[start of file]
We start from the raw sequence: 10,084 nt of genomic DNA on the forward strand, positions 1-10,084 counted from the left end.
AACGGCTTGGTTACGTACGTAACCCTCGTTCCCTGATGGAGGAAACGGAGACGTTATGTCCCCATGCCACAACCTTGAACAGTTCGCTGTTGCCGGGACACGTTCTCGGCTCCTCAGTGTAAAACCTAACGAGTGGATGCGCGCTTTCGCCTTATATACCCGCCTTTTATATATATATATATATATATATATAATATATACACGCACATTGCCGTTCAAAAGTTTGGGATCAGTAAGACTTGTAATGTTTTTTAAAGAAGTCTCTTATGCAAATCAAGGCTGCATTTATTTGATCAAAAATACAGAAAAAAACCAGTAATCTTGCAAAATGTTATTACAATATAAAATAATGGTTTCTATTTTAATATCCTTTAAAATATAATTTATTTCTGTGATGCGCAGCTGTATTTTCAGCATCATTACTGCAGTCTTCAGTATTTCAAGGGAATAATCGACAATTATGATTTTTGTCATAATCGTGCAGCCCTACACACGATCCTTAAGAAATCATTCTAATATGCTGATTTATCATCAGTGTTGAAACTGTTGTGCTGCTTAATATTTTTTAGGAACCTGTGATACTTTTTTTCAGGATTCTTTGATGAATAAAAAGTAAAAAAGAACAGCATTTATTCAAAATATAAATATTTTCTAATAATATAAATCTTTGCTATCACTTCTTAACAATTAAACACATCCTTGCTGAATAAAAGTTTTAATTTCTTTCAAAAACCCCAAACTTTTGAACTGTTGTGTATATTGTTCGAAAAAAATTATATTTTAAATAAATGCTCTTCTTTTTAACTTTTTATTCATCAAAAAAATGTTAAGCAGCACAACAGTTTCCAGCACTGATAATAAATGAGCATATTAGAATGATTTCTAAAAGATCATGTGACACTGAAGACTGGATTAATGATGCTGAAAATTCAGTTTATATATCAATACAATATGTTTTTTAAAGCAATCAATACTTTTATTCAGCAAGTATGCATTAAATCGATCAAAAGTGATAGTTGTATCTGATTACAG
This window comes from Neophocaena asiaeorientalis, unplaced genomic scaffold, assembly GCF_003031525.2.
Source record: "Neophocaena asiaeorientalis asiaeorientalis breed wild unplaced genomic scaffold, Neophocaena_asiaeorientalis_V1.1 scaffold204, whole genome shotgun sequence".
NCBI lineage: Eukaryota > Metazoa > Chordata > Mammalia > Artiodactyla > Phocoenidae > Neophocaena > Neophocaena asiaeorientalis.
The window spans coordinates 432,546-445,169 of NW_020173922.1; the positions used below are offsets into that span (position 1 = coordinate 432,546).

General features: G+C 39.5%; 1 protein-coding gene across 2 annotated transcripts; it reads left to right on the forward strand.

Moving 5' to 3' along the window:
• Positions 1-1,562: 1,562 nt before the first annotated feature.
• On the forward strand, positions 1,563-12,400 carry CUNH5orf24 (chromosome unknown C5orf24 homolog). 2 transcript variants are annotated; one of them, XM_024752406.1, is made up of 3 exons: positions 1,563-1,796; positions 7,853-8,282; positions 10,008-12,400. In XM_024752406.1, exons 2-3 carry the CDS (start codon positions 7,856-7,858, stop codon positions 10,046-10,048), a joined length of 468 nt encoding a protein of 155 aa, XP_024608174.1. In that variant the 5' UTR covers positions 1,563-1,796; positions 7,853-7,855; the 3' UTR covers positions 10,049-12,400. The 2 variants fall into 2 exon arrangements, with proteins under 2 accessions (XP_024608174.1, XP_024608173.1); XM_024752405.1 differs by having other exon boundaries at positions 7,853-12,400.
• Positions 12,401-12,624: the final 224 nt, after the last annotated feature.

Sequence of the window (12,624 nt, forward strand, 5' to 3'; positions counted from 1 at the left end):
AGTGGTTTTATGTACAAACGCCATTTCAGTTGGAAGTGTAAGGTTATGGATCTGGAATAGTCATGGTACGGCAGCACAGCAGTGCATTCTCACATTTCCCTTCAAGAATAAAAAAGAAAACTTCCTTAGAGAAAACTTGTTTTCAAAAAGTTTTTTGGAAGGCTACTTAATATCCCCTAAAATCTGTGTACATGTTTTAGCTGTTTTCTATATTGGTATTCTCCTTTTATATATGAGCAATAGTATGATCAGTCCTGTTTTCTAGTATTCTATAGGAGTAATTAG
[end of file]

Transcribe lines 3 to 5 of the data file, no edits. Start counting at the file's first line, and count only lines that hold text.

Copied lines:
This window comes from Neophocaena asiaeorientalis, unplaced genomic scaffold, assembly GCF_003031525.2.
Source record: "Neophocaena asiaeorientalis asiaeorientalis breed wild unplaced genomic scaffold, Neophocaena_asiaeorientalis_V1.1 scaffold204, whole genome shotgun sequence".
NCBI lineage: Eukaryota > Metazoa > Chordata > Mammalia > Artiodactyla > Phocoenidae > Neophocaena > Neophocaena asiaeorientalis.